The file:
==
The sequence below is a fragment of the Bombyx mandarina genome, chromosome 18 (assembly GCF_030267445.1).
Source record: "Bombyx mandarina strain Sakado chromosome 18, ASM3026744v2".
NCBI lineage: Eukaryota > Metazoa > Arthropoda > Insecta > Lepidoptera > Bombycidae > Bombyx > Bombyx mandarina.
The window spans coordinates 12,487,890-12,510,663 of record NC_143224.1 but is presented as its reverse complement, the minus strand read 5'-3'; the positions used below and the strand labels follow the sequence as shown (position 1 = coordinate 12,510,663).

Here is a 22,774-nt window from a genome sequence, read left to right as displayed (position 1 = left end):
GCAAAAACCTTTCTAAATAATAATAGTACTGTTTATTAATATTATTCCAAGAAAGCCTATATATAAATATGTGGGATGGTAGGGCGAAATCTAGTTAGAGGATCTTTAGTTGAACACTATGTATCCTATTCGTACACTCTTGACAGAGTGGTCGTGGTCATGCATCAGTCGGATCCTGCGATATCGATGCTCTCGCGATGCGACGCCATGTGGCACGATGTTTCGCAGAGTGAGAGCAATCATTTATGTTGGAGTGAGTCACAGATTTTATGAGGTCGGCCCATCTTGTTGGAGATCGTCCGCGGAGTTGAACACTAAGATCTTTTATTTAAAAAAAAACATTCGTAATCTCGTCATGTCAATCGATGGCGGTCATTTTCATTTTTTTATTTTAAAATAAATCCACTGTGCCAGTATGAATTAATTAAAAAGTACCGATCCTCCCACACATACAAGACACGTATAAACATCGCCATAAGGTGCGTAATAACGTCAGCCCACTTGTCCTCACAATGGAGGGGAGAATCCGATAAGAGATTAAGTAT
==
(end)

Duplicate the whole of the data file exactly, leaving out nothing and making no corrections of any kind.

The sequence below is a fragment of the Bombyx mandarina genome, chromosome 18 (assembly GCF_030267445.1).
Source record: "Bombyx mandarina strain Sakado chromosome 18, ASM3026744v2".
NCBI lineage: Eukaryota > Metazoa > Arthropoda > Insecta > Lepidoptera > Bombycidae > Bombyx > Bombyx mandarina.
The window spans coordinates 12,487,890-12,510,663 of record NC_143224.1 but is presented as its reverse complement, the minus strand read 5'-3'; the positions used below and the strand labels follow the sequence as shown (position 1 = coordinate 12,510,663).

Here is a 22,774-nt window from a genome sequence, read left to right as displayed (position 1 = left end):
GCAAAAACCTTTCTAAATAATAATAGTACTGTTTATTAATATTATTCCAAGAAAGCCTATATATAAATATGTGGGATGGTAGGGCGAAATCTAGTTAGAGGATCTTTAGTTGAACACTATGTATCCTATTCGTACACTCTTGACAGAGTGGTCGTGGTCATGCATCAGTCGGATCCTGCGATATCGATGCTCTCGCGATGCGACGCCATGTGGCACGATGTTTCGCAGAGTGAGAGCAATCATTTATGTTGGAGTGAGTCACAGATTTTATGAGGTCGGCCCATCTTGTTGGAGATCGTCCGCGGAGTTGAACACTAAGATCTTTTATTTAAAAAAAAACATTCGTAATCTCGTCATGTCAATCGATGGCGGTCATTTTCATTTTTTTATTTTAAAATAAATCCACTGTGCCAGTATGAATTAATTAAAAAGTACCGATCCTCCCACACATACAAGACACGTATAAACATCGCCATAAGGTGCGTAATAACGTCAGCCCACTTGTCCTCACAATGGAGGGGAGAATCCGATAAGAGATTAAGTAT